Australia’s overseas spy agency, the Australian Secret Intelligence Service (ASIS), actively assisted the Central Intelligence Agency (CIA) in destabilising the Chilean government ahead of the bloody US-backed military coup on September 11, 1973.
Declassified government documents, released from the National Archives of Australia in June, after a four-year legal battle, show that Labor Prime Minister Gough Whitlam eventually shut down the ASIS operation in April 1973, just five months before the coup. But that was only out of concern that if the public became aware of it, “he would find it extremely difficult to justify our presence there.”
Although heavily-redacted, the documents reveal that Whitlam’s predecessor, Liberal Prime Minister Billy McMahon, approved an ASIS request in December 1970 to open a base in
— source wsws.org | Mike Head | 13 Sep 2021
The other day, the Martha Gellhorn Prize for Journalism was awarded in honour of the great American reporter who lived in this country until she died three years ago. Gellhorn adhered to no consensus of the kind that shapes and distorts so much journalism. She regarded governments, indeed all authority, as her professional enemies, and their propaganda as “official drivel”.
Almost 20 years ago, during the miners’ strike, the sprightly 75-year-old reporter got into her car and drove into the Welsh valleys. Most of the media were then concentrating on miners’ violence on the picket line, which echoed Thatcher’s “enemy within”. She phoned me from a call box in Newbridge. “Listen,” she said, “you ought to see what the police are doing here. They’re surrounding villages at night and beating the hell out of people. Why isn’t that being reported?” I suggested she report it. “I’ve done it,” she replied.
That’s why the Martha Gellhorn Prize is different. Too many awards these days go to top-of-the-head windbags; few are won by truly independent reporters who bother to go
— source johnpilger.com | john pilger | 16 Apr 2001
There has been a lot of political partying in Australia this year. First, there was the centenary of Federation, the coming together of the Australian states in 1901 as “a proud independent entity”.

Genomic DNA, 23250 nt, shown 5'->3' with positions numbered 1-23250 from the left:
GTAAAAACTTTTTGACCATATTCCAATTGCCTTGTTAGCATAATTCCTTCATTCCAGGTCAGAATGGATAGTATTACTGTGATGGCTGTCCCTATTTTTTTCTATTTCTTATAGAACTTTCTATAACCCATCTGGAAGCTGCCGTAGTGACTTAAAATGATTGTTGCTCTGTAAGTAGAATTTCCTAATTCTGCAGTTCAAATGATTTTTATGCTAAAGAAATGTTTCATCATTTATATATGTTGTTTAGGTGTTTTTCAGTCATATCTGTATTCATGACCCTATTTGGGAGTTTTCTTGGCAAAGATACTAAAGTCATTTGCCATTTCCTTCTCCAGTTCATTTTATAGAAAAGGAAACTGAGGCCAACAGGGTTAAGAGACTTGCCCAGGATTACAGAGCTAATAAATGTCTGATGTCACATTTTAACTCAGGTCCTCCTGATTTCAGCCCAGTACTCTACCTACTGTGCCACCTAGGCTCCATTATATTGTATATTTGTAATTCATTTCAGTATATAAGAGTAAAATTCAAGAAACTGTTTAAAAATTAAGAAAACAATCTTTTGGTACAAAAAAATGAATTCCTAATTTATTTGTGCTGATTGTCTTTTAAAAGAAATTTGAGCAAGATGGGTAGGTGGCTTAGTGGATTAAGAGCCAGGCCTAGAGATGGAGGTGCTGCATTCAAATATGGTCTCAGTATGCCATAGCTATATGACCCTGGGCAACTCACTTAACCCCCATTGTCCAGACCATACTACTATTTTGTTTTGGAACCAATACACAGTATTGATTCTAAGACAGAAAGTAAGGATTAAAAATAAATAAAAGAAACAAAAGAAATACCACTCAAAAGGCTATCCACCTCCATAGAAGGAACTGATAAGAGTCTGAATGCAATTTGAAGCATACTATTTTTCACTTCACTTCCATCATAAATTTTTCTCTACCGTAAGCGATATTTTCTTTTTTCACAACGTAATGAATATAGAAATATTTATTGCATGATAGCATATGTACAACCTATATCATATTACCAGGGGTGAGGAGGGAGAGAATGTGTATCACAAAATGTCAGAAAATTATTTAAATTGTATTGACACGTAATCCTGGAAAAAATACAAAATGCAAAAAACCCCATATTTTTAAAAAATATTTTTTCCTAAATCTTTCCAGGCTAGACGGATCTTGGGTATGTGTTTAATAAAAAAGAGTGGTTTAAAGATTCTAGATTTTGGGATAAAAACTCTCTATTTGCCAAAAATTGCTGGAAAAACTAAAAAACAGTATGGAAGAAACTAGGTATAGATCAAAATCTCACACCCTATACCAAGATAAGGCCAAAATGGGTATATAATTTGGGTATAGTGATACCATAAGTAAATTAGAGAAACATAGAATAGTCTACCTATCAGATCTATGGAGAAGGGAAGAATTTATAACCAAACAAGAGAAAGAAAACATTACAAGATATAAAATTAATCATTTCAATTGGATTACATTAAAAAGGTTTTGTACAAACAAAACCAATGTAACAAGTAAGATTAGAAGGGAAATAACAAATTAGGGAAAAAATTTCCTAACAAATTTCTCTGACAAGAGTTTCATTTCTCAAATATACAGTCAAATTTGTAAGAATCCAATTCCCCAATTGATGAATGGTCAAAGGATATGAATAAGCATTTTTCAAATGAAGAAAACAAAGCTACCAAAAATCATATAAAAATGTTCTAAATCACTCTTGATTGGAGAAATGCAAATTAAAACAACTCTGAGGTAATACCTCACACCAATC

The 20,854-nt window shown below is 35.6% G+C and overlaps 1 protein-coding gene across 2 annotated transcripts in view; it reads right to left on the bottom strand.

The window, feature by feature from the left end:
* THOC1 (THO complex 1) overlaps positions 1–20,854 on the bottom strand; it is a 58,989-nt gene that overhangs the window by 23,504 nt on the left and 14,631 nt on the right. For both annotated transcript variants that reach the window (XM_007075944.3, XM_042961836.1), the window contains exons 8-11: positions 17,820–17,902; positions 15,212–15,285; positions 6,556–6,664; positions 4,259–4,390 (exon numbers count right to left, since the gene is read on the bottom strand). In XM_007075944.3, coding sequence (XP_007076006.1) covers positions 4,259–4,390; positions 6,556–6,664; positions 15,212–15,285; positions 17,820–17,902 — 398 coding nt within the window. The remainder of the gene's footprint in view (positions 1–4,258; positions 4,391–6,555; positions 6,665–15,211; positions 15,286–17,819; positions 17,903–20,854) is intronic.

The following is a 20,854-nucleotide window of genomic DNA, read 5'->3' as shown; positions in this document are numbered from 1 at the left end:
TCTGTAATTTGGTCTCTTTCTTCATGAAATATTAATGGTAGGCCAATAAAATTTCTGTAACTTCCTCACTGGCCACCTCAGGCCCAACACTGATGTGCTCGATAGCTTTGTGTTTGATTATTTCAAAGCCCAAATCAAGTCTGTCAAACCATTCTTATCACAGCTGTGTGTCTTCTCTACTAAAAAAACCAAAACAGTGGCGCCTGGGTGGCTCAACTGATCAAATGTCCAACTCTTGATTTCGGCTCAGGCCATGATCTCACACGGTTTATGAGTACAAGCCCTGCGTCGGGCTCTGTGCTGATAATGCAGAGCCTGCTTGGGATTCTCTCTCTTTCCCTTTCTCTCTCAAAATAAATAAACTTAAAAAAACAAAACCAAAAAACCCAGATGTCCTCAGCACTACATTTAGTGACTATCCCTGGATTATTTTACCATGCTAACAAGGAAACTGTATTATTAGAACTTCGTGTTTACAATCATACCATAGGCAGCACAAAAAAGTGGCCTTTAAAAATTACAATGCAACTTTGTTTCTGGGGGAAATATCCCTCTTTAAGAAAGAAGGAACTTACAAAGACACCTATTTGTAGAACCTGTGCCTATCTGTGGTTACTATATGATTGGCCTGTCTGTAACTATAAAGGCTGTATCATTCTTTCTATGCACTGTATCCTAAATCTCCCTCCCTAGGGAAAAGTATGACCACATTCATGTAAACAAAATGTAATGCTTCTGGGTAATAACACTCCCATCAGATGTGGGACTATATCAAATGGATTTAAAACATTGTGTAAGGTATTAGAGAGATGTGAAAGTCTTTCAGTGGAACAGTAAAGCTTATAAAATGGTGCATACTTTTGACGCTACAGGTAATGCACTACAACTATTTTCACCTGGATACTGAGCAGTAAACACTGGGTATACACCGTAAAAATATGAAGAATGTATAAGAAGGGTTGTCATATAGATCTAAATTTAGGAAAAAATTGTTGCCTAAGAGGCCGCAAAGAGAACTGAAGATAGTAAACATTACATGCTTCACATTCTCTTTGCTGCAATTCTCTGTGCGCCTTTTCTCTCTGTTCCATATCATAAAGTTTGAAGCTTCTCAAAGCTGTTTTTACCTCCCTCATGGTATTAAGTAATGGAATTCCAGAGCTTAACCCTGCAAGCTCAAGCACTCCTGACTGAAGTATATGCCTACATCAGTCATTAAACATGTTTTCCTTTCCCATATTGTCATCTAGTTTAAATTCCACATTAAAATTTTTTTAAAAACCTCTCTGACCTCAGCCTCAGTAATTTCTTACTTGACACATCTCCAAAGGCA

This has required a considerable lapse of historical memory. Pride and independence had nothing to do with it. The Australian states united in order to persuade Mother England to be more protective of her faraway colony which, they pleaded, was threatened by “Asiatic hordes”, Russians, Germans and other demons.
There has also been the centenary of the foundation of the Australian Labor Party. A commemorative book, True Believers, was launched by the party’s famous figures, including three former prime ministers. What was striking about this celebration of Australia’s social-democratic tradition, known as “fair go”, was that all but one of the
— source johnpilger.com | john pilger | 11 Jun 2001
Few care about their subjection to the Queen. But they’re jumpy about the Asiatic hordes.
In November, Australians will vote to keep the Queen as head of state, or become a republic. According to a poll last week, most appear not to give a damn. “There isn’t enough energy in the republican issue,” said the premier of Queensland, with an eloquence long associated with his office, “to change a light bulb.” Perhaps my compatriots smell a dead marsupial. A president of the republic is unlikely to be elected, as most people want, but appointed by the same political elite whose public standing is a fraction higher than that of Serbia.
In any case, the Australian establishment has always been happy with a veiled colonial status. The declaration of a federation in 1901, far from being a bold act of independence, was a desperate cry to Mother England to stay on and defend her most distant colony from the “Asiatic hordes” who, as everybody knew, were about to fall down on them as if by the force of gravity.
— source johnpilger.com | john pilger | 27 Jul 1999